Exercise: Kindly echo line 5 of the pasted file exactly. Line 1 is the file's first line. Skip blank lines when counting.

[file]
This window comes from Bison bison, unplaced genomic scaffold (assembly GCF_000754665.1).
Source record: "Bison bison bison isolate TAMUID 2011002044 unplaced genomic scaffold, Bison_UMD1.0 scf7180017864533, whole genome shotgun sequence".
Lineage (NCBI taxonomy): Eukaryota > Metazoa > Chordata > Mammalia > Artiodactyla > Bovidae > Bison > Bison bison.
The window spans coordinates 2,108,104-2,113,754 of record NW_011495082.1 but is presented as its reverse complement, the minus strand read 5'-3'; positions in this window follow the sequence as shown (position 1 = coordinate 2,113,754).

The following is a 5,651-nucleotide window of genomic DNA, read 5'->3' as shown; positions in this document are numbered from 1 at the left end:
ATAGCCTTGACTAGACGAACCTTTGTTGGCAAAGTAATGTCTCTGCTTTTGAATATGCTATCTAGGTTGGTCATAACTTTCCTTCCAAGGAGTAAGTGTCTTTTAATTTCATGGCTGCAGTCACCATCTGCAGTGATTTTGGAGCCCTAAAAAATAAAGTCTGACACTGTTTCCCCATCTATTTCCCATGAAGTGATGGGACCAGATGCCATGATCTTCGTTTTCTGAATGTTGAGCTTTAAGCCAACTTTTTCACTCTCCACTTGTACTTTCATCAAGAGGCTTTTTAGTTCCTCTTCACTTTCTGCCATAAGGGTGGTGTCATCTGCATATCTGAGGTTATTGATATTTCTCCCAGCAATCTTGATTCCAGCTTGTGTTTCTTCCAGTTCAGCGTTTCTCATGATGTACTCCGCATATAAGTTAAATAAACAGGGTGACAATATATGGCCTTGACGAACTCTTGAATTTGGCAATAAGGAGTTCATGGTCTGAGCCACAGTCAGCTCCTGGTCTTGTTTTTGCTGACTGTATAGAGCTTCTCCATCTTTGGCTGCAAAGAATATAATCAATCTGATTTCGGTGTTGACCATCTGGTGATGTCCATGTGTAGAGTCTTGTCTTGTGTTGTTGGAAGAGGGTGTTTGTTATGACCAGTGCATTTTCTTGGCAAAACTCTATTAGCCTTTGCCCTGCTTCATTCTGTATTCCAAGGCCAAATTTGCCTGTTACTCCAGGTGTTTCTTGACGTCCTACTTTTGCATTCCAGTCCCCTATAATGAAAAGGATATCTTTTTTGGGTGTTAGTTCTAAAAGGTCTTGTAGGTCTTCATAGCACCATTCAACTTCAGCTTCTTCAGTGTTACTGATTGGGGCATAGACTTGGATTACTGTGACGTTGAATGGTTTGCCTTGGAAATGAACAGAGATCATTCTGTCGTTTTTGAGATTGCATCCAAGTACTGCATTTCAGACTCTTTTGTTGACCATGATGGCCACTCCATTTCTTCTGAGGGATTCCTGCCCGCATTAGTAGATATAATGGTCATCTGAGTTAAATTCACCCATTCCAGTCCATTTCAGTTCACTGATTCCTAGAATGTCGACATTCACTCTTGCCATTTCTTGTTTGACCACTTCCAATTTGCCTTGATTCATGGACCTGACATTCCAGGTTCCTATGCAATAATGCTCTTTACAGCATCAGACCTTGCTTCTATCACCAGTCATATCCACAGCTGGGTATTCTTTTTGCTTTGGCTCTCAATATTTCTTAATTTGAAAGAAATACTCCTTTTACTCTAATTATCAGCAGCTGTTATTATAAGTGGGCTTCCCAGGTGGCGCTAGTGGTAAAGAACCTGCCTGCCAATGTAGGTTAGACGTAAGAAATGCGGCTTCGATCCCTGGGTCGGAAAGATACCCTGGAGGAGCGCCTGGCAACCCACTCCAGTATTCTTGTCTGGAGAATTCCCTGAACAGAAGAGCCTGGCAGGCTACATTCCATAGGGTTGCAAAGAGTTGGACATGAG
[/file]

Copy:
The following is a 5,651-nucleotide window of genomic DNA, read 5'->3' as shown; positions in this document are numbered from 1 at the left end: